Ars Technica has a recent post featuring a study where "distractions" are blamed for US $650 billion a year in lost productivity in the United States. Intel's Nathan Zeldes is quoted as saying,"...the impact of information overload on each knowledge worker at up to eight hours a week." Ars also links to an earlier report from Pew (I heart Pew). In that study, 10% of Americans are described as, "Connected but Hassled," in that they, "have invested in a lot of technology, but they find the connectivity intrusive and information something of a burden." Another 11% are "Indifferent," who "despite having either cell phones or online access... use ICTs [information and communication technologes] only intermittently and find connectivity annoying."
I remember back when I worked in the cellular industry, and one of my co-workers once got really, really pissed at a friend who took every opportunity to tell him (and me, when we were together) how much his cell service sucked. It wasn't just the occasional complaint; this guy seemed to regard my buddy as the blotter for all his wireless woes.
So my friend eventually got fed up and said, "Look. If the service sucks so bad, next time you're stranded by the side of the road with a flat tire, or you're out of gas, or if you need to order a pizza from your car... try opening your window and hanging your head out and hollering. No matter how bad your cell service sucks, and how annoying you find the phone, I bet that living without it would bug you even more."
Now, to be fair, this was in 1995 or so, when dropped calls and bad connections were pretty prevalent. But my friend had a point; if you don't like it, lump it. I feel like a lot of the anti-connectivity sentiment stems from folks who either haven't read their manuals, or haven't really thought about what it would be like without their "distractions."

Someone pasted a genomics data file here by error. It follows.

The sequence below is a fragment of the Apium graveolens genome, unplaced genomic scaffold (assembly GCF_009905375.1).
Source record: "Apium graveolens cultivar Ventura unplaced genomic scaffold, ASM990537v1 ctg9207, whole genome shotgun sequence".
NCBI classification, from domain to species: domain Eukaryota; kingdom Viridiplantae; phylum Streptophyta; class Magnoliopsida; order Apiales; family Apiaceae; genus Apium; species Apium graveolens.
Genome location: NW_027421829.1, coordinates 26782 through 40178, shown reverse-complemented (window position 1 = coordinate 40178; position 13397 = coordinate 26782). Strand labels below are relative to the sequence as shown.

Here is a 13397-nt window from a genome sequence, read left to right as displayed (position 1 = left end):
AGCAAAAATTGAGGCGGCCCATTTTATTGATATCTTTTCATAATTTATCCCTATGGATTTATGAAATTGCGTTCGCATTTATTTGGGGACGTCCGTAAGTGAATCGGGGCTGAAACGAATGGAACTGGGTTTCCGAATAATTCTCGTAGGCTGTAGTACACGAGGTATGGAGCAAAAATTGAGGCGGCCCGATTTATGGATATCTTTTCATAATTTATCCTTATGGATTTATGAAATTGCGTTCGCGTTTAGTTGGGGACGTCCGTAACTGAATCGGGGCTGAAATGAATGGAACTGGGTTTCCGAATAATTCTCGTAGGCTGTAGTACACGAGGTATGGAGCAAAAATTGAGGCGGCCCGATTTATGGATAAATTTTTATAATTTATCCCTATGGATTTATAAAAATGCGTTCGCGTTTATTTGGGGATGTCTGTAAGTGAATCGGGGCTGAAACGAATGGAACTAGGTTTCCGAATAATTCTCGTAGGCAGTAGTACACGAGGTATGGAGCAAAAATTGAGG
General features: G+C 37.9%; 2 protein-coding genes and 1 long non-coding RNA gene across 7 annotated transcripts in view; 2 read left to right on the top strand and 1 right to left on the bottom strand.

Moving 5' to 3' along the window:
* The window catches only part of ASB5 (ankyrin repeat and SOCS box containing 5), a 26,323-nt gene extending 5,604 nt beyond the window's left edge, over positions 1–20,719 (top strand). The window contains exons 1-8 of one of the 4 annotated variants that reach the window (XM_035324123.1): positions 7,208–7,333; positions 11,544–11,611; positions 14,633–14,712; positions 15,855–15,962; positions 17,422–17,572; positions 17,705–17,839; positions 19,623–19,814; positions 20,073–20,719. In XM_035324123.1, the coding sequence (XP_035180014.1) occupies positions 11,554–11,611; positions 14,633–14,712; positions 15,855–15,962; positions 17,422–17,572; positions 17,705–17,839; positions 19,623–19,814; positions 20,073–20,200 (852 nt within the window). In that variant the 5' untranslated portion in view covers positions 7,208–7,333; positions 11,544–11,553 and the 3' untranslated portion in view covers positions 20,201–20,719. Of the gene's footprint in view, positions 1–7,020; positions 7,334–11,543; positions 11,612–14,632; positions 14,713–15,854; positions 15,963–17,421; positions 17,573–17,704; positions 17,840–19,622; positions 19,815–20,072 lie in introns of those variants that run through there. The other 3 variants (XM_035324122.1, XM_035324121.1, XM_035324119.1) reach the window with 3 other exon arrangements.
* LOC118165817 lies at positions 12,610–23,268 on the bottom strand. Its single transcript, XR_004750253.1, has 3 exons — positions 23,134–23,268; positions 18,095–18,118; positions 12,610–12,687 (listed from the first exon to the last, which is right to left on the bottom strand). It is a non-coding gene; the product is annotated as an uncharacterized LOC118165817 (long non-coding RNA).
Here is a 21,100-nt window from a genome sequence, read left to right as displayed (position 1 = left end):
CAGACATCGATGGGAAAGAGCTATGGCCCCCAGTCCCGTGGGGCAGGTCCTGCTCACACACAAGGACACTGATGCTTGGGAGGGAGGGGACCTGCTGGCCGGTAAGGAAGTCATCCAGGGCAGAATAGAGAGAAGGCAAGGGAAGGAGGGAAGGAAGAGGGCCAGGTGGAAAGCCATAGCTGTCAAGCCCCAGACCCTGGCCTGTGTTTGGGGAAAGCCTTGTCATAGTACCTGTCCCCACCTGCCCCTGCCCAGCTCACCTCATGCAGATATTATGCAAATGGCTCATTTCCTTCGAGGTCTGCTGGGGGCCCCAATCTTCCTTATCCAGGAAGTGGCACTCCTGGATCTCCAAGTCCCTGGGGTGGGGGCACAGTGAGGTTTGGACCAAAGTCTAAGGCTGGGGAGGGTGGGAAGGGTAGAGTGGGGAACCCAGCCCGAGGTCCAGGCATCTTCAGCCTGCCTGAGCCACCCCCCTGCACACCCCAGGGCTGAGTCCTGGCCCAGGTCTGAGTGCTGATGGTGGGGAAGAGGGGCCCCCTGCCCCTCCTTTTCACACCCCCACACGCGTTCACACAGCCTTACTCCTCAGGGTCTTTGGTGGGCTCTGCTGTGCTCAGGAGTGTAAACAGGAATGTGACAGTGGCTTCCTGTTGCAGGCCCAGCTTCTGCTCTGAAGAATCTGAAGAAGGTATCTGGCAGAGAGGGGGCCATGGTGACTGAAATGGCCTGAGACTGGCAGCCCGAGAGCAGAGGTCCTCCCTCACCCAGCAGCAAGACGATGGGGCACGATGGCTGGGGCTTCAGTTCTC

Do I find the technology distracting? Not at all. Not ever. Nope. Why? Because the tech is a tool. I can put it down. I can use an alternative. I can find a way to do things differently or more efficiently if I want. But saying that "connectivity" itself is annoying is a bit disingenuous, I think. Or, it's people being rude to technology, in order to spare the feelings of actual people. Which is fine, in the specific. I'd much rather have a good relationship with my family than my gadgets. But in the aggregate, it may be a bit hypocritical.
Why? Because when you are annoyed at "connectivity," or pissed at being "distracted," it's not really the tools that are troubling you, is it? It's the folks on the other end of the pipe. If you get 300 emails a day, it's not because your email service hates you and is trying to make you slit your wrists. It's because you've got some hundreds of people, departments, companies, etc. who have included you in conversations that you don't necessarily value.
Early on in the Age of Email, I had a boss who instituted, and insisted upon, a "no email while on vacation" rule. Whenever anyone in our group took at least a week off, he required us to remove them from emails, cc., etc. "If you need something, wait until they get back and call them. Odds are the issue will be resolved by then anyway."
He wasn't just shielding the vacationer from a ton of emails when he/she got back; he believed that cc:ing folks on email when there was no chance of them answering in a reasonable time was, simply, bad business. It gave the sender, and other recipients, a false sense that Mr. NotHere was somehow "in the loop," when the reality was exactly opposite.
That's the kind of rule you need in your life if you find connectivity to be an irritant; manage the voices, not the tubes.Â Make sure your friends, family and coworkers understand your priorities, and how/when you can (and can't) be reached.
It's only a distraction if it's not wanted. And the technology just makes both wanted and unwanted communication easier.